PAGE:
Phylum Nematoda / Phylum Nemata (Roundworms / Threadworms) in the Christopher B. Smith Preserve
Nematode Characteristics: The word Nematoda comes from the Greek words nematos, meaning "thread", and eidos, meaning "form." Nematodes are the most numerous of all multicellular animals on Earth. Nearly 20,000 species have been described; the total estimated species number is 1 million. Roundworms range in length from .3 mm to over 8 m.
Nematodes have unsegmented, elongate, cylindrical bodies with digestive, nervous, excretory, and reproductive systems. They lack distinct circulatory and respiratory systems. Males are usually smaller than females. All species of nematodes lay eggs. Reproduction can be cross-fertilization (common in most), or hermaphroditism, or parthenogenesis.
Many roundworms are parasites of insects and other animals, or plants; some are free-living and feed on bacteria, fungi, and other nematodes.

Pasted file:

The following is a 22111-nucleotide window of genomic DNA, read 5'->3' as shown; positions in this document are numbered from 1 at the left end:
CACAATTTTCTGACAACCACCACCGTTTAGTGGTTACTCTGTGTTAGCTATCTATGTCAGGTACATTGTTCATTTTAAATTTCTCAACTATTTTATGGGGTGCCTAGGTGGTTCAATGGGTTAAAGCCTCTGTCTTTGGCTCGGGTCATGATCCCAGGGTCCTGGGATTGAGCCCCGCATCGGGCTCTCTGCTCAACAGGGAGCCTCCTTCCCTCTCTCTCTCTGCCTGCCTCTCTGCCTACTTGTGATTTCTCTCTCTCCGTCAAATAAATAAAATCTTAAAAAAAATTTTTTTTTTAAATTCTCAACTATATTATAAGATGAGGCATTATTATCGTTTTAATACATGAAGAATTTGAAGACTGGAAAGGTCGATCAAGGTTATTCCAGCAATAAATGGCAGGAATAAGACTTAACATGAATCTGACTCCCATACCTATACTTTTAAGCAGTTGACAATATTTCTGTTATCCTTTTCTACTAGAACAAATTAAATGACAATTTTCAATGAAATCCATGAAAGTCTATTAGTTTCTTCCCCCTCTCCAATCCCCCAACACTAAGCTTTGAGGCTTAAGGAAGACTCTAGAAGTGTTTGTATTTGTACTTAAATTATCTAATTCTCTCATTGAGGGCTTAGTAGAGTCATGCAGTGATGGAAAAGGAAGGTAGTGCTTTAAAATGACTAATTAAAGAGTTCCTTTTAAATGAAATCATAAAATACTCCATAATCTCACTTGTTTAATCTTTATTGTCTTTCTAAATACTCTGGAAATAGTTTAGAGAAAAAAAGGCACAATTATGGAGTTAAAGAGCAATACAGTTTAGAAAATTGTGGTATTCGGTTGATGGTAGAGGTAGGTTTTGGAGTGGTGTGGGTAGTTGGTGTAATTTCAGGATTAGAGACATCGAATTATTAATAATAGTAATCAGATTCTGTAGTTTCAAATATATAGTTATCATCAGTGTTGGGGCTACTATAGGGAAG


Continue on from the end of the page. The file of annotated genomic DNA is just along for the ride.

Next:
Interactions in the Smith Preserve: Nematodes living in soil help decompose organic matter and produce humus. They cycle nutrients and energy.
Many nematodes are in symbiotic relationships with plants and animals, and function as nitrogen fixers and gut microbes. They are an important part of the food web.
Class Order Family Species Name Common Name Unknown Unknown Unknown Unknown
Unknown Class, Order, Family
Unknown Species ... Roundworm
On March 22, 2016, this very tiny roundworm was living in leaf litter beneath a Serenoa repens (Saw Palmetto) bush that was growing in the scrub north of Smith Preserve Way.
The worm was isolated from the litter, using a Berlese funnel. Next, these photographs were created using photomicroscopy.
This roundworm was likely helping decompose some of the organic matter in the leaf litter when it was captured.
© Photographs and text by Susan Leach Snyder (Conservancy of Southwest Florida Volunteer), unless otherwise credited above.
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